Recently hatched layer chicks are prepared for shipment at the Huayu hatchery in Hebei province, China. REUTERS/Thomas Peter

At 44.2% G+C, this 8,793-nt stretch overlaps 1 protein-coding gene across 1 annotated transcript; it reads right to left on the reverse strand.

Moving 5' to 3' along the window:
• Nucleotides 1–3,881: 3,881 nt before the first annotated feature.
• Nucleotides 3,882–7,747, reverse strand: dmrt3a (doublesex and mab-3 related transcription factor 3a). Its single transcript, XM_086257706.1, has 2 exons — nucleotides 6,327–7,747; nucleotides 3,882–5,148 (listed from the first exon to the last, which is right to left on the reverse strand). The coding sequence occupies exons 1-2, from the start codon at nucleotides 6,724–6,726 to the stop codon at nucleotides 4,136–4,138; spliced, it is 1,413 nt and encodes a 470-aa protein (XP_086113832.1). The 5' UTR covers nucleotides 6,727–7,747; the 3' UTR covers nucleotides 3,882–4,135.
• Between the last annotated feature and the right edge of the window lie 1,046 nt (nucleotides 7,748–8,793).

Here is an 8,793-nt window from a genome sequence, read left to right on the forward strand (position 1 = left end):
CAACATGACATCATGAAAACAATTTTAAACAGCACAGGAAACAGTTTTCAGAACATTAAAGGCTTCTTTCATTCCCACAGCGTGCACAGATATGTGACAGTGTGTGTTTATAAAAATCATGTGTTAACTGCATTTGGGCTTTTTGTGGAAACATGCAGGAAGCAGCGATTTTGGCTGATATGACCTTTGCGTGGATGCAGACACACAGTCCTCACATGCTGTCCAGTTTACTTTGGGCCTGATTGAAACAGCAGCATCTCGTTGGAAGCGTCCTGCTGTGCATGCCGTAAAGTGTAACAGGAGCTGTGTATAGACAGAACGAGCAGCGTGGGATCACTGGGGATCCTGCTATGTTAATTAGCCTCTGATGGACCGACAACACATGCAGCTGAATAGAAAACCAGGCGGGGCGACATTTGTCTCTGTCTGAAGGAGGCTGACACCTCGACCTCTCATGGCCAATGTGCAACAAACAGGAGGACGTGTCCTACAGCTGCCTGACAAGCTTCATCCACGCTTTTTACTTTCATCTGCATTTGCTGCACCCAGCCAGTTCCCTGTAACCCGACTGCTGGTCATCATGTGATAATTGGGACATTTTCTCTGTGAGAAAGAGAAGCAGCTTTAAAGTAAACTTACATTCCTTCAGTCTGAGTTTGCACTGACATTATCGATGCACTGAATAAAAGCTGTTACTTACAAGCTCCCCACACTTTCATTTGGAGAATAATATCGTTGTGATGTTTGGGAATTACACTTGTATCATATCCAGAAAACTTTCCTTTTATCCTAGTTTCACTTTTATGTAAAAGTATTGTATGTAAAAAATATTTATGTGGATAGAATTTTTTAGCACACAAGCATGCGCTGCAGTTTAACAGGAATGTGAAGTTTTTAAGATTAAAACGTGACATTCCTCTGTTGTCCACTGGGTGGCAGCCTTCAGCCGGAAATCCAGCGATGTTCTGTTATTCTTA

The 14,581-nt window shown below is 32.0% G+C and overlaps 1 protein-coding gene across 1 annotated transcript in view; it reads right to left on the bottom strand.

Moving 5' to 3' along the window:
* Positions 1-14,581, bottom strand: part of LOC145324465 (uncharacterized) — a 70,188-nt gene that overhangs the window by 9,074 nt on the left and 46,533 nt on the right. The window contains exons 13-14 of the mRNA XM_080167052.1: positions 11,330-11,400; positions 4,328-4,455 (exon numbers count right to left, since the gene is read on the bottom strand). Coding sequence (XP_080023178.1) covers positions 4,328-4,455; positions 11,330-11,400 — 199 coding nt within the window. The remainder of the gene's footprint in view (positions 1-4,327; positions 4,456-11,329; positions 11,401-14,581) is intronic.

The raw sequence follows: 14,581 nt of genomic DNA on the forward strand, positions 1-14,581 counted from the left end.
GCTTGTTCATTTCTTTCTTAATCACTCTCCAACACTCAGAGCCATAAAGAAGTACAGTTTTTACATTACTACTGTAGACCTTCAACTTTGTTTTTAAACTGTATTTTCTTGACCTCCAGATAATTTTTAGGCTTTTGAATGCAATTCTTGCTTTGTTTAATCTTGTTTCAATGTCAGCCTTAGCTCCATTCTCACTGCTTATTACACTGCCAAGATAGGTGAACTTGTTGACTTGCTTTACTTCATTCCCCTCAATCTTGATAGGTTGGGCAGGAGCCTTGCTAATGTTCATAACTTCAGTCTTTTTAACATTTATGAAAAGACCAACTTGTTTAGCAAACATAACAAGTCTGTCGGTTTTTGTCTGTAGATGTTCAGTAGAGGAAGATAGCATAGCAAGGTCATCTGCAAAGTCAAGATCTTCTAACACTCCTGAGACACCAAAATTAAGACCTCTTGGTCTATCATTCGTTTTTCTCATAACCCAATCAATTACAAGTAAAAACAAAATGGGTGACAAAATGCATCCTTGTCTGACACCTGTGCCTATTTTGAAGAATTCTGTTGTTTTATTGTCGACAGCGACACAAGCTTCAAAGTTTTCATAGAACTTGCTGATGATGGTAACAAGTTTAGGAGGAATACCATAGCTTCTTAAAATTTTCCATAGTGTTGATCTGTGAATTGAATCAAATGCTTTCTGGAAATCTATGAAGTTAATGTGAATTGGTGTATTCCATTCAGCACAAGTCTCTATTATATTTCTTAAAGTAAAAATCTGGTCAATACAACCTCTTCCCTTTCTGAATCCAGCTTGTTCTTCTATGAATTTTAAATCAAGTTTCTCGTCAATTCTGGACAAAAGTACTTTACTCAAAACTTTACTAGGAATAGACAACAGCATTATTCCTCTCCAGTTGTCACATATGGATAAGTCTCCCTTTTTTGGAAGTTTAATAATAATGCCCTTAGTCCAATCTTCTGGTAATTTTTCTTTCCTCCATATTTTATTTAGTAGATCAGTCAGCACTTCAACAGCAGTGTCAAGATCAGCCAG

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Behind a row of sealed red incubator doors in a new facility in northern China, about 400,000 chicks are hatched every day, part of the rapidly modernizing supply chain in China's $37 billion egg industry, the world's biggest.Most egg producers now have between 20,000 and 50,000 hens, said Yuan, a significant change even from two years ago.By producing 200,000 females a day – around 60 million layers a year (one day a week is for cleaning) – it can meet demand from larger farms who want to buy day-old chicks in one batch, said Jonathan Cade, president of Hy-Line International, based in West Des Moines, Iowa.Only 20 staff will be needed in the new plant, compared with around 100 in Huayu's older hatchery, said Huayu Chairman Wang Lianzeng.The Chinese already eat more eggs per capita than almost everyone else, about 280 a year or almost 1 billion a day across the country, so consumption is unlikely to rise much.In addition to the new Handan hatchery, it is building another in Chongqing, which will bring annual production to 180 million chicks.
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